Soft Play ~ Amateur Parenting Hour

There are a few words sure to cause panic and fear amongst parents of toddlers.

“I can’t find my poo, where did I leave it?”

“But I’m not tired!” especially when uttered at 3am

“It’s up my nose / in my ear”

“My poo is stuck in my bum, can you help me?”

“I’m sorry!” when you don’t know what they are sorry for.

But perhaps the most scary is the “Can we go soft play now, pleaseeeeeeeeeeeeeeeeeeeeeeee?”

And after countless “emergencies” you can no longer put it off.

You have to don your superhero cape and pray like hell you survive.

Here’s how you shouldn’t behave, apparently!

Our soft play centre has 2 distinct areas, one for tiny toddlers who like to cause small yet regular mini heart attacks in their parents as they clamber up steps and try to dive head first back down, bypassing the more logical route of the slide.

Because who doesn’t like hearing that sharp intake of breath as a parent lunges to catch their bundle of joy by the ankle before the kid tests just how well their skull has fused together?!

The other area is for the slightly older kids, yet always seems to be full of kids who are surely too big for such a place and those parents “demonstrating” to Cuthbert how to climb up the netting, swing across the monkey bars, somersault into the ball pit, climb up the climbing wall then slide down the wavy slide without touching any surface with their hands, because there is just not enough hand sanitizer!

These feats of parental ninja skills need demonstrating repeatedly resulting in a group of parents having a face off, until one unfortunate roundly chap gets stuck in the tube tunnel, it’s his own fault, it wasn’t part of the pre agreed route.

The lucky few, those parent’s who manage to nab a table, sit in protective mode;  trying to drink a piss poor excuse for coffee, but it’s hot so who cares? Whilst shooing away those pesky scamps who keep trying to nab the Hula Hoops and are eyeing up the chocolate buttons with a determined glint in their eye last seen on the Kray Twins.

Then the worst happens, you hear your kid scream, not an “I’ve broken my arm / someone’s trying to kidnap me scream”

No this is the cry of war that legends are made of, the one which makes you seriously consider packing up and slinking out the back door before anyone realises it’s your kid making all the noise.

You really only have 2 choices, stay where you are, protect your stuff and let little Jr sort it out himself, or give up  and wonder aimlessly around trying to identify your child amongst all the other Thomas /  McQueen / Batman / Spiderman suited, snot covered blurs that speed past.

You eventually find him, sat on the platform in front of the monkey bars, he doesn’t want to go forwards and is too scared to come down.

So, up you climb.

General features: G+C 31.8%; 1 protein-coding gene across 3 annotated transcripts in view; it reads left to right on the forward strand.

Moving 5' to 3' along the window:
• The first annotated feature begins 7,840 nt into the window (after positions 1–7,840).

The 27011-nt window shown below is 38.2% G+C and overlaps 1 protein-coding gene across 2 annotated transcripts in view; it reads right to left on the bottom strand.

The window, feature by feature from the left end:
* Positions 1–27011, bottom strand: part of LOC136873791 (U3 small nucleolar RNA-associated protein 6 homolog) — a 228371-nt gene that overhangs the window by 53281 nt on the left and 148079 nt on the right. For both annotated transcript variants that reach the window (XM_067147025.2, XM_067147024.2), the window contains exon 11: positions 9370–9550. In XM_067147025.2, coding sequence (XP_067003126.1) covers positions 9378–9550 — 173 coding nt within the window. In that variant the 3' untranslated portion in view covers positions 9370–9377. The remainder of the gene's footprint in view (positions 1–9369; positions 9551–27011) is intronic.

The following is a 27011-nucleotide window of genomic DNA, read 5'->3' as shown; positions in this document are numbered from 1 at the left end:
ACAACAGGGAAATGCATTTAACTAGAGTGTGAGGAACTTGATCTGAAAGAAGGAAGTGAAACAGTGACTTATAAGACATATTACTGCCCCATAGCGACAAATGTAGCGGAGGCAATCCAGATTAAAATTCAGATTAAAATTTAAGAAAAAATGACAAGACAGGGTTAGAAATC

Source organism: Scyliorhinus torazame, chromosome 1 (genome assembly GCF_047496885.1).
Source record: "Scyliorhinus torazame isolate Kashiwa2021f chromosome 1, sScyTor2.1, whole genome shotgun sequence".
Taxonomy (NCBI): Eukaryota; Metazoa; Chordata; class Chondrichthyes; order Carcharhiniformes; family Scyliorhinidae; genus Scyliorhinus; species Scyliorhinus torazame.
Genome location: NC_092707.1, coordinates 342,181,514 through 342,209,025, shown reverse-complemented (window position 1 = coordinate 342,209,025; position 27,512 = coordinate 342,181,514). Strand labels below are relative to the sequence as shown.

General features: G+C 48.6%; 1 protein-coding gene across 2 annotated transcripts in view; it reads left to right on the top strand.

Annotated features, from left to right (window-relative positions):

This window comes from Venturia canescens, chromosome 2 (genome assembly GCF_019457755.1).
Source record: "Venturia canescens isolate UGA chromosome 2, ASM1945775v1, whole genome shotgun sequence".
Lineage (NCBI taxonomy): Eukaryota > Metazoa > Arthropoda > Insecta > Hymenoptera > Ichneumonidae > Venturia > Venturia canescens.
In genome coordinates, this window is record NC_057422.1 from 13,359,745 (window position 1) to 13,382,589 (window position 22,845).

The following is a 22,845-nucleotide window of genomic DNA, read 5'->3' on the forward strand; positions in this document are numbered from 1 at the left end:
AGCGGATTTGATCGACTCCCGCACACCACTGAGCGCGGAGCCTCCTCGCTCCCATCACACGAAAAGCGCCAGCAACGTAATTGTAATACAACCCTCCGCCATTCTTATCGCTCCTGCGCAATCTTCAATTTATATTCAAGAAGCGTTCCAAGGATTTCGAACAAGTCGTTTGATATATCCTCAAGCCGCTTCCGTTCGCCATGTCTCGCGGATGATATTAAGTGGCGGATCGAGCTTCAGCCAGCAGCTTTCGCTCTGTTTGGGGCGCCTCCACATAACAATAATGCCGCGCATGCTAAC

You gently lower him to ground and out the corner of your eye see the monkey bars…….

challenge accepted!

You have to do this, it’s family pride!  You just have to conquer those monkey bars, demonstrating a “can do” attitude for Jr.

So, you launch yourself off the platform, grab the first bar and start swinging along to  the opposite platform, you accidentally lose a non regulation flip flop in your graceful bar swinging, but it’s okay, the supervisor is holding it for you.

Once across to the other side, there’s only one thing to do, enter the ball pit. A wave of balls spill over the side as you call upon your Olympic diving skills to gracefully enter the Pit of Doom, small humans are pushed aside as you fearlessly make it to the other side, ignoring the random non ball shaped items digging into your feet.

Calling upon your inner Bear Grills, you haul your tired body out the Pit of Doom and conquer the climbing wall, make a mental note to look into trips to Mount Everest, upon reaching the summit you stand proud, punch the air and catch a much need breath.

All you have left to do is take a running leap on the slide, extra points for landing on your knees, you run, you leap, you hear a pop from your knee but style it out with a weird yell that could be from pain or happiness.

As you glide to a stop, you notice the supervisor is standing there with your bag, flip flop and your kids who look torn between pride and embarrassment at your amazing skills.

The supervisor slaps your flip flop against your chest, drops your bag at your feet and asks you not to return until you can behave yourself.

Flip flops on, bag over shoulder your children following like an adoring crowd, you saunter past the other parents and kids, snatching your chocolate buttons off the snotty nosed 4 year old and wave them off with a “later suckers, next week PAINTBALL”.

I may or may not be allowed back to the soft play centre, they haven’t decided.


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